Those interested in joining the Forsyth County Community Foundation or learning more about it can contact Callie Flack at (770) 533-7395.
FORSYTH COUNTY — The North Georgia Community Foundation, a Gainesville-based organization that helps philanthropists support nonprofit organizations, is opening its first affiliate in Forsyth County.
The Forsyth County Community Foundation was recently approved by the parent group, which will govern it.
“Its [formation] is a discussion that’s been going on probably for over 15 years, I believe, and has involved a lot of different folks,” said James McCoy, an advisory committee member and president and CEO of the Cumming-Forsyth County Chamber of Commerce.
“Community foundations are organizations that provide an avenue for philanthropy, for organizations and families and individuals who are interested in taking part of their assets and engaging in philanthropy.”
McCoy described the foundation as a bank, saying the organization will help with the administrative portions of the process.
“Community foundations are not grant-making institutions themselves, but they are a big collection of a lot of individuals who are interested in philanthropy and they take those assets and open an account with the community foundation,” he said.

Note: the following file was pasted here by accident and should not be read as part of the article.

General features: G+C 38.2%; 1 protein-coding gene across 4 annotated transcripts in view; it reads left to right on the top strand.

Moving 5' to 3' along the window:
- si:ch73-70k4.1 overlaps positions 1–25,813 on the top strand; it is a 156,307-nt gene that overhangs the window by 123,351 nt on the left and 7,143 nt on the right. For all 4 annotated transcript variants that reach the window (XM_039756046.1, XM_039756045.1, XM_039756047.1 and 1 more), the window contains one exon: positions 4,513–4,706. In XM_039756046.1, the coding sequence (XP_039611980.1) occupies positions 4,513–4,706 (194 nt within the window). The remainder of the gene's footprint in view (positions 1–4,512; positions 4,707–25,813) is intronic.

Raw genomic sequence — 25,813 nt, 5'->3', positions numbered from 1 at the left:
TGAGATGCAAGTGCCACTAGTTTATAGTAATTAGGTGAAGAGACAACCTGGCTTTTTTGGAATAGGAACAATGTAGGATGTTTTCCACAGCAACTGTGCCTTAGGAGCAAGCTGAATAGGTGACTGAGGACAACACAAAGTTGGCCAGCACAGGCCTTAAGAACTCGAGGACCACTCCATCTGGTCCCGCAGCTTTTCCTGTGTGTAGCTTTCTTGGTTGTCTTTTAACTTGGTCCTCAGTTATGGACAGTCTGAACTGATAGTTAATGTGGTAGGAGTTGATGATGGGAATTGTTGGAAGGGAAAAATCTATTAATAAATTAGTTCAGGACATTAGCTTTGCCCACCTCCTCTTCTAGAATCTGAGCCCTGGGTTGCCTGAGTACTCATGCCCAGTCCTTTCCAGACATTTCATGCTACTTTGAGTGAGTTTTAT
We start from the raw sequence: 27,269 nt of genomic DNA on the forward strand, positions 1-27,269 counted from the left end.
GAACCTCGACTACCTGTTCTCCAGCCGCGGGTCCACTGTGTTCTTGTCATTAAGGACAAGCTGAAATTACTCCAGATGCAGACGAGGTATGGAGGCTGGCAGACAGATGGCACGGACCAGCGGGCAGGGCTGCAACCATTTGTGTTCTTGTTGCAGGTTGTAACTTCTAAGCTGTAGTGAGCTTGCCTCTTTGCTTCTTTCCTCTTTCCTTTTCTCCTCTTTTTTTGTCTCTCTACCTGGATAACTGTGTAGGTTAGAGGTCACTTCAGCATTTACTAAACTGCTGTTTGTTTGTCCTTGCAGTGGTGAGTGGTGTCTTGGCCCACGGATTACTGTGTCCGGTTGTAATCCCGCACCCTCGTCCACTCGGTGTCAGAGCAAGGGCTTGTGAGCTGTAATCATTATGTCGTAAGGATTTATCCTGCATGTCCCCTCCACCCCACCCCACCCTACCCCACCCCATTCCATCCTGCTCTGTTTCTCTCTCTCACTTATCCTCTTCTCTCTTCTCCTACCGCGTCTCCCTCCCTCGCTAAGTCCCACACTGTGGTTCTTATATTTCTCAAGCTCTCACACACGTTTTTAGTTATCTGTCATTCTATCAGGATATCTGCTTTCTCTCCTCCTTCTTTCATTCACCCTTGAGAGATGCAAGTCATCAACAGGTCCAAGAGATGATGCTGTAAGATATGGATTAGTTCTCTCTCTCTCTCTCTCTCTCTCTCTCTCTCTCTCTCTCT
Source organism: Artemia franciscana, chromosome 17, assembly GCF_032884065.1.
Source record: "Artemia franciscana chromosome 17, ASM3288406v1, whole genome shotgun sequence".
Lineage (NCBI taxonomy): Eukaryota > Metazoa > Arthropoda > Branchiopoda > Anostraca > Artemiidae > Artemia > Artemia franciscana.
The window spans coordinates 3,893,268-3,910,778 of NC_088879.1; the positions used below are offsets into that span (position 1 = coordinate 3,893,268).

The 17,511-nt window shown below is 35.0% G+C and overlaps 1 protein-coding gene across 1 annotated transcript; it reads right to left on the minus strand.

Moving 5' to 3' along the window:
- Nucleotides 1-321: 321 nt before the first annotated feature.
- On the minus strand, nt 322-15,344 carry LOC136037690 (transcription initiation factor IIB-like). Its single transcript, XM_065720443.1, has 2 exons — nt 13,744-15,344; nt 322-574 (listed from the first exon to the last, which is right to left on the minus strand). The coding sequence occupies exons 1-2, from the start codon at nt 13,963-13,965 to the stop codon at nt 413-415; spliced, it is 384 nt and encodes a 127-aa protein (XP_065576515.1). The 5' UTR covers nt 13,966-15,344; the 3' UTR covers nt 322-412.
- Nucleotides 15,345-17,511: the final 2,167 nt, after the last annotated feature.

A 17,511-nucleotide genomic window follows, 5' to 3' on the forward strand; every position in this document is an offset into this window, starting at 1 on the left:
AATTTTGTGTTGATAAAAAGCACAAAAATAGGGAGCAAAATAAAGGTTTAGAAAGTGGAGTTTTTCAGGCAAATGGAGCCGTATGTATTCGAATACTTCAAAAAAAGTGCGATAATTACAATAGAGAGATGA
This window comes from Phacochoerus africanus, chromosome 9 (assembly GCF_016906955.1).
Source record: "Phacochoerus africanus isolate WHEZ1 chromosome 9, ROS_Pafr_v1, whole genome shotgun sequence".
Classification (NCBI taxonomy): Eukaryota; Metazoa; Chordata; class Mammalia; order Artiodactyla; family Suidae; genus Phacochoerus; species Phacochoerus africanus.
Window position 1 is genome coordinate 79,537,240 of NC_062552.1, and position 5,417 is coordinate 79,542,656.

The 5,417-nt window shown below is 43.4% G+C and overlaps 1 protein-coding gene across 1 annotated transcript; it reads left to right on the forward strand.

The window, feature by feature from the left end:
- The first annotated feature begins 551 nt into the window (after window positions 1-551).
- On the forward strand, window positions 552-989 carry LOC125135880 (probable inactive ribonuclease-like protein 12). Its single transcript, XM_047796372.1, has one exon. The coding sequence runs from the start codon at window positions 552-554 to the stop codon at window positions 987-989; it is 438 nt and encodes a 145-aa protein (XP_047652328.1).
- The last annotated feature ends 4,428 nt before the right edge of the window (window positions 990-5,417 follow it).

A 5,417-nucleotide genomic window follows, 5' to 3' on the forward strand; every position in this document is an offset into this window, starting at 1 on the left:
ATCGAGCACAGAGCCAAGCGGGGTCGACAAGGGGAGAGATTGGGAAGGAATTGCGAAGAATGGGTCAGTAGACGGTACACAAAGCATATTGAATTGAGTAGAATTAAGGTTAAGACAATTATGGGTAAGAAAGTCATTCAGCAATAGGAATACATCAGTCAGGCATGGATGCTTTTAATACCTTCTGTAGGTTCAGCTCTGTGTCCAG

Joining McCoy on the advisory committee for the Forsyth County Community Foundation will be Jack Allen, Phill Bettis, Jayne Iglesias, Lynn Jackson, Mary Helen McGruder, David Seago, Jeff Stephens and Kevin Tallant.
The committee will work with the staff of the parent foundation and board to focus on serving the charitable needs of Forsyth. It will focus on raising funds and determining the best way to give money back to their community, while the parent foundation handles the administration, investment and daily tasks.
Jim Mathis, president of the North Georgia Community Foundation, credited McCoy for the affiliate’s formation, adding that Forsyth was a natural choice for the first expansion.
“[The] county is obviously very rapidly growing, dynamic market,” Mathis said. “A lot of people move to the lake and mountain areas and we think it’d be a good market for us and it’d be a good time to help out the nonprofit community in Forsyth County.”
Like Mathis, McCoy said that the county was the right fit and the new group would serve its changing needs.
“This is a very affluent community. It’s a high growth community,” McCoy said. “There are growing and changing needs in the community both in terms of charitable needs, but also in terms of those assets and wealth being transferred from one generation to another.
“People are looking for avenues to help protect those assets, particularly the ones dedicated to charitable causes and purposes and a community foundation is the best avenue to do that.”